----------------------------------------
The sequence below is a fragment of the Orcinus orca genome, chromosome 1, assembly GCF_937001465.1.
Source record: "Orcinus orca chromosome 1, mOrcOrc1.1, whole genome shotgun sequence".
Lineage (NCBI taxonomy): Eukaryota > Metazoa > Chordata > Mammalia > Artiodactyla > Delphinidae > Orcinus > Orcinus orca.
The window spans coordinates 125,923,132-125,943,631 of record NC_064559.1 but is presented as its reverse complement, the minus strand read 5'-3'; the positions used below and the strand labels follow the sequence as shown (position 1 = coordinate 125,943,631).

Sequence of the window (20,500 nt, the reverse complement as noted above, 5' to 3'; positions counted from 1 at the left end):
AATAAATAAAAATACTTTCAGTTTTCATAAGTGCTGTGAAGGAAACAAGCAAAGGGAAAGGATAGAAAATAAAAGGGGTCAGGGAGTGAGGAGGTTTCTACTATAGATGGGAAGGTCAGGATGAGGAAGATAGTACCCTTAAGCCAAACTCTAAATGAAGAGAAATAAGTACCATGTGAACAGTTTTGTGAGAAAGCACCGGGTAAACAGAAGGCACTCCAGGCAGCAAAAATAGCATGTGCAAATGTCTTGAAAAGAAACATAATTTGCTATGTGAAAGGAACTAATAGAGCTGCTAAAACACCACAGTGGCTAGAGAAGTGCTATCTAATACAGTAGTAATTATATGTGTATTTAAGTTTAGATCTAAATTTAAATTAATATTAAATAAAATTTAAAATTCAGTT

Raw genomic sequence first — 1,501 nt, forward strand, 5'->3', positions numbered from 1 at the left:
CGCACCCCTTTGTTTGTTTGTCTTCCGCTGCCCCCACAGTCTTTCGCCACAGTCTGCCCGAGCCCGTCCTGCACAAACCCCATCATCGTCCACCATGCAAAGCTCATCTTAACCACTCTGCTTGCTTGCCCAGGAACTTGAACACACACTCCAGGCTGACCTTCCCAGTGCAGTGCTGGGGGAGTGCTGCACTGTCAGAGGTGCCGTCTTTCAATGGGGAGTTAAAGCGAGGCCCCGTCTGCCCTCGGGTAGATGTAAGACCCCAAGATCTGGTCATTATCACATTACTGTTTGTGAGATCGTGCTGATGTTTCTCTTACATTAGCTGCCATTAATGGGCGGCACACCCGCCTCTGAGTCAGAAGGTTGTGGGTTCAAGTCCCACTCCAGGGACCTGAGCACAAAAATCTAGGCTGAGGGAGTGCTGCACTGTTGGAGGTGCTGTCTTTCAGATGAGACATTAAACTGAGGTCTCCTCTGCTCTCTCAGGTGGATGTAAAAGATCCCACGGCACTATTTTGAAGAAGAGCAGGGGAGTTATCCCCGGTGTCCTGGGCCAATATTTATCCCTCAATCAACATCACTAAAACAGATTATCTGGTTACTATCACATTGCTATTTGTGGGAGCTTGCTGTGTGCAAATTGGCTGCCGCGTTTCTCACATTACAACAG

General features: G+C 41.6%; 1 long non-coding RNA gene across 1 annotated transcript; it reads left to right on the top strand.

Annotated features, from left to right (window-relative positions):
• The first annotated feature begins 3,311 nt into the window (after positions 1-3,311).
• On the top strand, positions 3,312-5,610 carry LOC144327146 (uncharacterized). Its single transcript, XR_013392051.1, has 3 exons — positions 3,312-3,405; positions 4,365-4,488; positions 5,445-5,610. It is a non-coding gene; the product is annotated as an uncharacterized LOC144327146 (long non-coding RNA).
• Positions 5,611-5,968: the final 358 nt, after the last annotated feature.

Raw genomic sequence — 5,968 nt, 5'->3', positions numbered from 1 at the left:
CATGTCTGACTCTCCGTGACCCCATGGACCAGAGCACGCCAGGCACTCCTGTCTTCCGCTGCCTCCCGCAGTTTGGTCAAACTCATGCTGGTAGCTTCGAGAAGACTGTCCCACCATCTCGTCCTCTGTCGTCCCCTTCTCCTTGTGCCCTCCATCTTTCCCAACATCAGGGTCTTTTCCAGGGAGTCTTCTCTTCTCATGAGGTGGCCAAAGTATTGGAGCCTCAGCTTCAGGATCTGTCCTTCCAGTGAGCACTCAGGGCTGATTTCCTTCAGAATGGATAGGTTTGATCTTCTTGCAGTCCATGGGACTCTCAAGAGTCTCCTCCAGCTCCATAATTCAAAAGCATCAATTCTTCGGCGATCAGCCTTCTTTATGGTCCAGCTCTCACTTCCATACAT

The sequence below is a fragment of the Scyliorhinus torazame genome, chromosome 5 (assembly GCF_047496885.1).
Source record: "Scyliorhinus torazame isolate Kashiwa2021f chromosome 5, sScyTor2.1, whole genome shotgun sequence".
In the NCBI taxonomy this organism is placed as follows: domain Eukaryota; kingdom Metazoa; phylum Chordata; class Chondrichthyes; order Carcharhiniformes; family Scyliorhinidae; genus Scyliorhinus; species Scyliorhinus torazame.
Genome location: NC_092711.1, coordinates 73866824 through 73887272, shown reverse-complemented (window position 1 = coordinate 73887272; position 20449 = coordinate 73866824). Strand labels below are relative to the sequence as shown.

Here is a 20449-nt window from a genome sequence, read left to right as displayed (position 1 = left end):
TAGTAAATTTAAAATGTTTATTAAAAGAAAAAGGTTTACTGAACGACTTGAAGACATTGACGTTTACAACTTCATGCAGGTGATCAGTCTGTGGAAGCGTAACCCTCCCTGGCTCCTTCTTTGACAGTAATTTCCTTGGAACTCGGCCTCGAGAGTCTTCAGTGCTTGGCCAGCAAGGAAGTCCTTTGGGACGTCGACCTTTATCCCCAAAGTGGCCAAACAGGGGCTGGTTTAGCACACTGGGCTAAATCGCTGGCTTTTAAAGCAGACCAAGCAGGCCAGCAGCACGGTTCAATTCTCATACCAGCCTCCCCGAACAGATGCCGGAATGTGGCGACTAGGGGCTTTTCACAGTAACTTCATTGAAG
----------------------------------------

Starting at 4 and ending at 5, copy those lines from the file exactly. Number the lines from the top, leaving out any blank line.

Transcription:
The window spans coordinates 125,923,132-125,943,631 of record NC_064559.1 but is presented as its reverse complement, the minus strand read 5'-3'; the positions used below and the strand labels follow the sequence as shown (position 1 = coordinate 125,943,631).

Sequence of the window (20,500 nt, the reverse complement as noted above, 5' to 3'; positions counted from 1 at the left end):